Retraction Watch

Tracking retractions as a window into the scientific process

Archive for the ‘lancet’ Category

Lancet retracts (and replaces) paper a year after authors report error that changes “all numbers”

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In March 2016, researchers in Switzerland and Canada published a meta-analysis in The Lancet, exploring the optimal painkiller and dose for treating pain in knee and hip osteoarthritis. Soon after, the authors were informed of an error that would change “all numbers” in a paper that may influence clinical practice.

The authors contacted The Lancet immediately, in July 2016, to inform them of the issue. Sven Trelle, the paper’s corresponding author, also told us: Read the rest of this entry »

Written by Victoria Stern

July 10th, 2017 at 11:02 am

Macchiarini blames Karolinska for losing data as he retracts 2014 paper

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Ask and ye shall receive: A journal has retracted a 2014 paper by Paolo Macchiarini, upon request from the Karolinska Institutet (KI).

The latest news is only one step in a long-running saga about former star surgeon Macchiarini, who was dismissed from KI last year. To read more, check out our timeline.

KI announced it was asking the journal to pull the paper late last year, after concluding that four authors — including Macchiarini — were guilty of scientific misconduct. The paper had already been flagged by the journal with an expression of concern, noting the data presented in the paper may not be “fully representative” of the experiments.

Today, the journal issued a retraction notice, saying the authors wanted to retract the paper. All of the authors who could be reached have agreed to the retraction, including Macchiarini.

Here’s more from the notice:

Read the rest of this entry »

UK tribunal orders release of data from controversial chronic fatigue syndrome study

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court caseA tribunal in the UK has rejected an appeal by Queen Mary University of London, who sought to reverse a previous order that they release data from a controversial 2011 paper in The Lancet about chronic fatigue syndrome (CFS).

The decision is one in a long series of judgments about the so-called PACE trial, which reported that two treatments — known as cognitive behavioral therapy and graded exercise therapy — helped alleviate the symptoms of the condition. But ever since The Lancet article and follow-up papers have been published, patients and critics have questioned the conclusions and clamored to see the raw data.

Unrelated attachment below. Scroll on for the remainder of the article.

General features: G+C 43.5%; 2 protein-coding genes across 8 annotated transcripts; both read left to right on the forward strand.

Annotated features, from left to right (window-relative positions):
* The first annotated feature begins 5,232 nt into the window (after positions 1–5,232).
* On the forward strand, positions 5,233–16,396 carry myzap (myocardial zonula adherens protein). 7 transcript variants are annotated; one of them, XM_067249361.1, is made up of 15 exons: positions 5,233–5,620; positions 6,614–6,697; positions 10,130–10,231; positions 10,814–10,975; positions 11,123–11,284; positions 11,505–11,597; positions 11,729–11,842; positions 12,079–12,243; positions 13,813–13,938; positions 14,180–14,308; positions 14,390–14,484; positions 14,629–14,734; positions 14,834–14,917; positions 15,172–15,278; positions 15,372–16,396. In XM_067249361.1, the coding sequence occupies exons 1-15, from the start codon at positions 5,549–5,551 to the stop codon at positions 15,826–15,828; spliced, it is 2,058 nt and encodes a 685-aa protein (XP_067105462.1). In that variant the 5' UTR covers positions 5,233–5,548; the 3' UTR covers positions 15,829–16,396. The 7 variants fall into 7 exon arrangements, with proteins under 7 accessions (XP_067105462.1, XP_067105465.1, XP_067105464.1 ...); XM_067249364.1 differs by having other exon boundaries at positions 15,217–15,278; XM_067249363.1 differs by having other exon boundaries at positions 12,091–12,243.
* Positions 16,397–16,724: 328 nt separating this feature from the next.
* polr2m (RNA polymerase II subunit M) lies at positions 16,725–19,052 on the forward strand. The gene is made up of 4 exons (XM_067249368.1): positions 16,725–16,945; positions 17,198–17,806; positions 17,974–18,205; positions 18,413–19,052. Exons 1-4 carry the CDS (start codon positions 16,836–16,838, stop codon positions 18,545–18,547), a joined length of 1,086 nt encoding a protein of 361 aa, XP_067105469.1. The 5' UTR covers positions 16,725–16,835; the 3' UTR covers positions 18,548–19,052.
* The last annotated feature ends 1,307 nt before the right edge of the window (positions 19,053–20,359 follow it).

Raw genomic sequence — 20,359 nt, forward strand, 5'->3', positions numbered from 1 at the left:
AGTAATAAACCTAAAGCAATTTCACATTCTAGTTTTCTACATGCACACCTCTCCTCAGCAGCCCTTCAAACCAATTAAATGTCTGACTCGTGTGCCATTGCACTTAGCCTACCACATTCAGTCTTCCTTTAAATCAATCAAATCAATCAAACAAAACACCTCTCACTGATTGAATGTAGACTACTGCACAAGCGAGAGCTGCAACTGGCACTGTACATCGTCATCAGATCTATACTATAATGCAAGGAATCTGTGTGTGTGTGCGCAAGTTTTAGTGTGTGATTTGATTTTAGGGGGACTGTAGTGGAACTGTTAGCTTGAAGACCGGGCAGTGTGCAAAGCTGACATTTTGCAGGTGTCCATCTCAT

The main criticisms: The findings may prompt some to believe chronic fatigue is a mental, not a physical, disorder, and the PACE program could actually be harmful to patients by encouraging too much exercise. These criticisms were recently bolstered by a re-analysis of the evidence by the Agency for Healthcare Research and Quality, which downgraded its original conclusions about the effectiveness of cognitive behavioral therapy and graded exercise therapy.

In March 2014,  Read the rest of this entry »

Written by Alison McCook

August 17th, 2016 at 11:30 am

Macchiarini did not obtain necessary ethics approvals, says Swedish Research Council

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lancetSurgeon Paolo Macchiarini did not apply for the necessary ethics approval to perform the pioneering transplants he’s known for, according to the Swedish Research Council.

Chief Legal Counsel Anna Hörnlund, who wrote a letter in this week’s The Lancet, says Macchiarini’s work needed to obtain ethical approval from one of six regional ethical review boards, as required by Swedish law — and neither Macchiarini nor his former employer, Karolinska Institutet, did so:

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Written by Alison McCook

May 2nd, 2016 at 11:30 am

Poll: Should co-authors of a scientific paper be allowed to change their minds?

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lancetSince we reported Friday that multiple authors had asked to remove their names from a high-profile 2011 Lancet paper about a risky transplant surgery, a few readers have wondered: Should this be allowed?

To recap: The same day the journal announced it was tagging the controversial paper with an expression of concern, it issued a new erratum about the paper, removing three author names (one had already asked to be removed earlier). The highly cited paper has been under scrutiny ever since the last author, Paolo Macchiarini, has been facing allegations of misconduct, which most recently led to Macchiarini’s dismissal from the Karolinska Institutet. (Here’s our timeline of events to keep you abreast.)